Aspects of WWII still push hot buttons, cause arguments, and disgorge hatred. This August marks the 64th anniversary of the end of WWII, a monstrous war that resulted in monstrous atrocities and a monstrous loss of human life and potential. One of the hot button subjects is the behavior of the Japanese – both military and civilians. How could ordinary men – devoted husbands, gentle fathers, beloved sons – wish to fight to the death and torture and kill innocent civilians along the way? How could everyday citizens blindly follow their leaders, persuaded to either fight to the death with homemade spears or to kill their own selves rather than be captured by the enemy? While these questions may never be answered to our satisfaction, below are six memoirs or collections of memories written about the war years from the Japanese perspective – only six as narratives of the Japanese experience are rare.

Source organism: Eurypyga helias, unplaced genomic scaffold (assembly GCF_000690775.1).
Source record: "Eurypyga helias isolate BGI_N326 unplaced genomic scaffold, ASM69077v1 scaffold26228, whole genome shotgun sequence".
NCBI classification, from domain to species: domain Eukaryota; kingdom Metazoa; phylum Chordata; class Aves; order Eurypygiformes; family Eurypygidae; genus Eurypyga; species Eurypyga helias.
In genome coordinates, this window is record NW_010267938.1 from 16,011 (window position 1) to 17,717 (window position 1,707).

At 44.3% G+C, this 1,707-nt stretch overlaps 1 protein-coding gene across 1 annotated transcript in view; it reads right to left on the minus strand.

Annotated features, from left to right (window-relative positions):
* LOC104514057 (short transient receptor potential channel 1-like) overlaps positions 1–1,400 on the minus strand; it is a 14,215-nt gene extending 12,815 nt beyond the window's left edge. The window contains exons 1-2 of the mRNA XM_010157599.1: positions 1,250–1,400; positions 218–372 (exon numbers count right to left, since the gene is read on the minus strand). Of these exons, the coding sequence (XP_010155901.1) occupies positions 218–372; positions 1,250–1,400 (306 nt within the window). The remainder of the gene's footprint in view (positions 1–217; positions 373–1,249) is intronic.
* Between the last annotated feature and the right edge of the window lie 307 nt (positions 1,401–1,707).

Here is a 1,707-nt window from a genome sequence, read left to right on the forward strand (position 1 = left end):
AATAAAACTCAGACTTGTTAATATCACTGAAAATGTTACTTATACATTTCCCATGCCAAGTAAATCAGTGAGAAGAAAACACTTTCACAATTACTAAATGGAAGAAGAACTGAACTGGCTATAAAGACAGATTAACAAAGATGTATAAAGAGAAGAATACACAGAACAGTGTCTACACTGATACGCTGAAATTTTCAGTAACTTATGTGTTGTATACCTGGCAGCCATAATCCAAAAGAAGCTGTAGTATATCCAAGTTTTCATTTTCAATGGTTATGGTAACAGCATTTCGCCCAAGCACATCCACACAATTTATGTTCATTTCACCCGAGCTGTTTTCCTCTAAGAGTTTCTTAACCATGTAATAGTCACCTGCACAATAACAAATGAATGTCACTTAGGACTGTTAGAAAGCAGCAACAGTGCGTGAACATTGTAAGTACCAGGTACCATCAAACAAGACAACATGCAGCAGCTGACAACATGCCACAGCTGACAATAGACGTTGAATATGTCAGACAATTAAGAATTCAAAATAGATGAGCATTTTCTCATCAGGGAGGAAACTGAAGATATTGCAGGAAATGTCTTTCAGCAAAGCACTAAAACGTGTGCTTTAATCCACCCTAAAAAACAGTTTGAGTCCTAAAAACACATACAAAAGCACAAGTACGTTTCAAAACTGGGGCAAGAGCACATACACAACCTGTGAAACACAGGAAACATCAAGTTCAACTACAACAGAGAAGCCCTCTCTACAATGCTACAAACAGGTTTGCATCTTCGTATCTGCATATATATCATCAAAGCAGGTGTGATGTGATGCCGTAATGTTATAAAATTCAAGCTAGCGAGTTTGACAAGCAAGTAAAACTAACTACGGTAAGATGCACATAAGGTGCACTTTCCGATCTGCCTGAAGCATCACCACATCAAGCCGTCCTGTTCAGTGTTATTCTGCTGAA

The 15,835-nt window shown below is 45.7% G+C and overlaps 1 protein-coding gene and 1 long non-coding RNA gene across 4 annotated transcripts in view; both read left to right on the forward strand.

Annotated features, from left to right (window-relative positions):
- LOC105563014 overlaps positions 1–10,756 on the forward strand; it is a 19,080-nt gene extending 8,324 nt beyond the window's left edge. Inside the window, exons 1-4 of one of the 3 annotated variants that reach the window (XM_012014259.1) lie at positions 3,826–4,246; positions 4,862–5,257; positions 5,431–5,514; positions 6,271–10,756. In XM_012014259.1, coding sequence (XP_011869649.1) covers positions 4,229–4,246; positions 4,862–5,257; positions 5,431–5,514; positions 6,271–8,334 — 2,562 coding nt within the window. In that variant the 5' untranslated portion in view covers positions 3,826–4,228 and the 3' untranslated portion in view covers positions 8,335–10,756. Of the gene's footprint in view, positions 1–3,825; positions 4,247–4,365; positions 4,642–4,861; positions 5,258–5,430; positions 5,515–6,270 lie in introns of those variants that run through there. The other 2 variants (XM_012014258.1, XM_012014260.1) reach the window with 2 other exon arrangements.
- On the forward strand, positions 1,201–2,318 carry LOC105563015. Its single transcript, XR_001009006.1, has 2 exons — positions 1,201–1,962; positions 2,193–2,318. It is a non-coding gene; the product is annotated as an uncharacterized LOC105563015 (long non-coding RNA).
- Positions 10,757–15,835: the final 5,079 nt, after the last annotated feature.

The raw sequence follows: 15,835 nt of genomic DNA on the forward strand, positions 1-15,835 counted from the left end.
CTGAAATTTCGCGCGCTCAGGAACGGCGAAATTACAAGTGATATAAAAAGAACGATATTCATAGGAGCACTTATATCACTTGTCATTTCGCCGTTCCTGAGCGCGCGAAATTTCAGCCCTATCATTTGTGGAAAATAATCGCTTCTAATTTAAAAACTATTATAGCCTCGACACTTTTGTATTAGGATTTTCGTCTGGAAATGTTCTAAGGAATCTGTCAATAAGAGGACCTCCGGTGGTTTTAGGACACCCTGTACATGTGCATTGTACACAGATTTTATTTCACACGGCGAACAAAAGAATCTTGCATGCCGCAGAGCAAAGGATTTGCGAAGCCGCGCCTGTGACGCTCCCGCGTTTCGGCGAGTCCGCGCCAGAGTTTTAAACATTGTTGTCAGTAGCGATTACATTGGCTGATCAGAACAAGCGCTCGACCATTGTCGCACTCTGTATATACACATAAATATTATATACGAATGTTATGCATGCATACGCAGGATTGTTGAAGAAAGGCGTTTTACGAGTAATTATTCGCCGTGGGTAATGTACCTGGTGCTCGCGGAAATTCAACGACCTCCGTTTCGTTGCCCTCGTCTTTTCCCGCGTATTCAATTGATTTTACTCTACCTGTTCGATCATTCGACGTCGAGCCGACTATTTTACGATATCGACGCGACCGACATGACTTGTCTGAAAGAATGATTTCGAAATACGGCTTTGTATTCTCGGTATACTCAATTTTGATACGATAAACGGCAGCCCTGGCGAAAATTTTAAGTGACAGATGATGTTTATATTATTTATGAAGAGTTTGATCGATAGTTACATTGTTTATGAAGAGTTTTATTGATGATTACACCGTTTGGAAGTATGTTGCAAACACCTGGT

Shig: The True Story of an American Kamikaze by Shigeo Imamura is an unusual narrative of how loyalties can change when both “parents” are fighting. Imamura became a respected figure in ESL education for both his countries.
A Boy Called H by Kappa Senoh, while a fictionalized memoir, is based on a true story and is a highly educational, fascinating, and fun read that exposes much of the truth of Japanese civilian life around WWII.
Leaves from an Autumn of Emergencies by Samuel Hideo Yamashita is a varied selection of wartime diaries kept by Japanese school children, soldiers, housewives, storekeepers, etc., and while not exciting they are windows into the thoughts and everyday lives of those who lived during that time.
Cherry Blossoms in Twilight by Yaeko Sugama and Linda E. Austin is a simply told narrative of the Japanese culture of the time, a girl’s survival during WWII, and the Occupation experience.